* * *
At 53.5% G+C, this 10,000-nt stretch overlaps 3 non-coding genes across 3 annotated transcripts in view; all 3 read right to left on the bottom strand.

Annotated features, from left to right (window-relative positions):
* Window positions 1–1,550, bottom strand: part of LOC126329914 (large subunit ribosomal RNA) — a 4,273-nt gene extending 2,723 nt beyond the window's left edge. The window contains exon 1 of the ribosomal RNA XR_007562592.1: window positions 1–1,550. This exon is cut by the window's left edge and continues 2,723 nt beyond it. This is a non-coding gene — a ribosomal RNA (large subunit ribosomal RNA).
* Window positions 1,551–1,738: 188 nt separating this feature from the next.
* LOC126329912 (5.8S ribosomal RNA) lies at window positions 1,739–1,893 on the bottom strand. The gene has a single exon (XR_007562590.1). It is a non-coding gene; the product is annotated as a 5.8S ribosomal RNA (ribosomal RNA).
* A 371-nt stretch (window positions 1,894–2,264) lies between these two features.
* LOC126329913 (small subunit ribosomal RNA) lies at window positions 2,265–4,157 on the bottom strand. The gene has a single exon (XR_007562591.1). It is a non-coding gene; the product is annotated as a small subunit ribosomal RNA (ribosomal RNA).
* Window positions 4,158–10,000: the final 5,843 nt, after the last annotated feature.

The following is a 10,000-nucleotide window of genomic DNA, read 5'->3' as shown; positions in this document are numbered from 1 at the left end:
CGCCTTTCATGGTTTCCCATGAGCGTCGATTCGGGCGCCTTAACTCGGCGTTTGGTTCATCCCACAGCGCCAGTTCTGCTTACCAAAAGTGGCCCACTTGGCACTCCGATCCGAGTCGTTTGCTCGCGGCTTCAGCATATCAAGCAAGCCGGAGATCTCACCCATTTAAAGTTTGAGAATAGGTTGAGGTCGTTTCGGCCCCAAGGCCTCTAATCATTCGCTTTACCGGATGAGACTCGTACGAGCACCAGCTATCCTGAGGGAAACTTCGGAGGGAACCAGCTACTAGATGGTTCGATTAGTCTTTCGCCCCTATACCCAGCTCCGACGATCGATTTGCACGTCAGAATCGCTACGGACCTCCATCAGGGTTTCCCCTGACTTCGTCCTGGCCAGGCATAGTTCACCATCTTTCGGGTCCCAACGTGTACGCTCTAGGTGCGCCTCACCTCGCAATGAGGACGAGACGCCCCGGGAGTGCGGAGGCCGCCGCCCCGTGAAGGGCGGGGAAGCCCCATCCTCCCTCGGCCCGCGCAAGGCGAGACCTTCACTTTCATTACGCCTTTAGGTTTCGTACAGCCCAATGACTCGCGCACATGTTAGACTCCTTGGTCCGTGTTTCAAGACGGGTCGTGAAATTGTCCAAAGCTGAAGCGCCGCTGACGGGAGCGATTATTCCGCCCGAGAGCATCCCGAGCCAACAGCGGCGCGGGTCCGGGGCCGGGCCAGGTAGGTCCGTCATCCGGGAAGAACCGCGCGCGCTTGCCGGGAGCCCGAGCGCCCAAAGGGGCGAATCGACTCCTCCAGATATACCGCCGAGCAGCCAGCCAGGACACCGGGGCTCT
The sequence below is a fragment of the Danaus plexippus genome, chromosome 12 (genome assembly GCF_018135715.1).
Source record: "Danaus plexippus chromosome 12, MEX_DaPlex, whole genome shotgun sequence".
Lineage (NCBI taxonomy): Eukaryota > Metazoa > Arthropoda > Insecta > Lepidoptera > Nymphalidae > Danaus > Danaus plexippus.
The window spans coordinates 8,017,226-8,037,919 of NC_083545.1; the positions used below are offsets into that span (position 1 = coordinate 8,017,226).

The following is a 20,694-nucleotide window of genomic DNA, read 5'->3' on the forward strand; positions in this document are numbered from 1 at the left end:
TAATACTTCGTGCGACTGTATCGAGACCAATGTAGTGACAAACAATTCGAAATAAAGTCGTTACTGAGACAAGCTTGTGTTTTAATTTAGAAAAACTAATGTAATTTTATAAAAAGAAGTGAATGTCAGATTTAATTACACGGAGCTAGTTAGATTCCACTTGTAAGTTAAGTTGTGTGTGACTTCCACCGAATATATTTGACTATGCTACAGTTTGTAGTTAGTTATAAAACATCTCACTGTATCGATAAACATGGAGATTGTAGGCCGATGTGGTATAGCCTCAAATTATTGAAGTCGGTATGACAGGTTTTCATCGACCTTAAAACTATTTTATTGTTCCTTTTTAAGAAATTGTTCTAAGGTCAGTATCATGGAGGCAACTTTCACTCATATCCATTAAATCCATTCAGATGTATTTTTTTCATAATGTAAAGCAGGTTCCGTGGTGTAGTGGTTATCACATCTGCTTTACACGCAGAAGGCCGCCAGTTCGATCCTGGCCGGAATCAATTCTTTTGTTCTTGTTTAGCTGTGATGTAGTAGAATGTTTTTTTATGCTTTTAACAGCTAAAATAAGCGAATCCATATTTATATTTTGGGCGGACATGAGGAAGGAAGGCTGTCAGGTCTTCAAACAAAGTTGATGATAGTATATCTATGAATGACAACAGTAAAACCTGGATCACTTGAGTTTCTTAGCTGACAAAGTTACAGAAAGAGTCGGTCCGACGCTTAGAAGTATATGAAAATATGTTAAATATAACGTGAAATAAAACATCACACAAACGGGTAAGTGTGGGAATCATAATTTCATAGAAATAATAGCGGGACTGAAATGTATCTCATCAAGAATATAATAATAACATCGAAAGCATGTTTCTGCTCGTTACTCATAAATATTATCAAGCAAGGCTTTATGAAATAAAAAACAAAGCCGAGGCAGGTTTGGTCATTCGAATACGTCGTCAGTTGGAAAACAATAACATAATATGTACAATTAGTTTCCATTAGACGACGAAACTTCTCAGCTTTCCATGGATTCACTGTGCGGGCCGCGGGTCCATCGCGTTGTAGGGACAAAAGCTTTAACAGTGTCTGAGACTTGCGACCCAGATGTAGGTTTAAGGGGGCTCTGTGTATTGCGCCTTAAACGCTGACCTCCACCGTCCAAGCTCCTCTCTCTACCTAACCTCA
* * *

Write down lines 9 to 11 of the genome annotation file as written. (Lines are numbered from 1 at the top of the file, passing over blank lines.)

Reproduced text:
The following is a 10,000-nucleotide window of genomic DNA, read 5'->3' as shown; positions in this document are numbered from 1 at the left end:
CGCCTTTCATGGTTTCCCATGAGCGTCGATTCGGGCGCCTTAACTCGGCGTTTGGTTCATCCCACAGCGCCAGTTCTGCTTACCAAAAGTGGCCCACTTGGCACTCCGATCCGAGTCGTTTGCTCGCGGCTTCAGCATATCAAGCAAGCCGGAGATCTCACCCATTTAAAGTTTGAGAATAGGTTGAGGTCGTTTCGGCCCCAAGGCCTCTAATCATTCGCTTTACCGGATGAGACTCGTACGAGCACCAGCTATCCTGAGGGAAACTTCGGAGGGAACCAGCTACTAGATGGTTCGATTAGTCTTTCGCCCCTATACCCAGCTCCGACGATCGATTTGCACGTCAGAATCGCTACGGACCTCCATCAGGGTTTCCCCTGACTTCGTCCTGGCCAGGCATAGTTCACCATCTTTCGGGTCCCAACGTGTACGCTCTAGGTGCGCCTCACCTCGCAATGAGGACGAGACGCCCCGGGAGTGCGGAGGCCGCCGCCCCGTGAAGGGCGGGGAAGCCCCATCCTCCCTCGGCCCGCGCAAGGCGAGACCTTCACTTTCATTACGCCTTTAGGTTTCGTACAGCCCAATGACTCGCGCACATGTTAGACTCCTTGGTCCGTGTTTCAAGACGGGTCGTGAAATTGTCCAAAGCTGAAGCGCCGCTGACGGGAGCGATTATTCCGCCCGAGAGCATCCCGAGCCAACAGCGGCGCGGGTCCGGGGCCGGGCCAGGTAGGTCCGTCATCCGGGAAGAACCGCGCGCGCTTGCCGGGAGCCCGAGCGCCCAAAGGGGCGAATCGACTCCTCCAGATATACCGCCGAGCAGCCAGCCAGGACACCGGGGCTCT
The sequence below is a fragment of the Danaus plexippus genome, chromosome 12 (genome assembly GCF_018135715.1).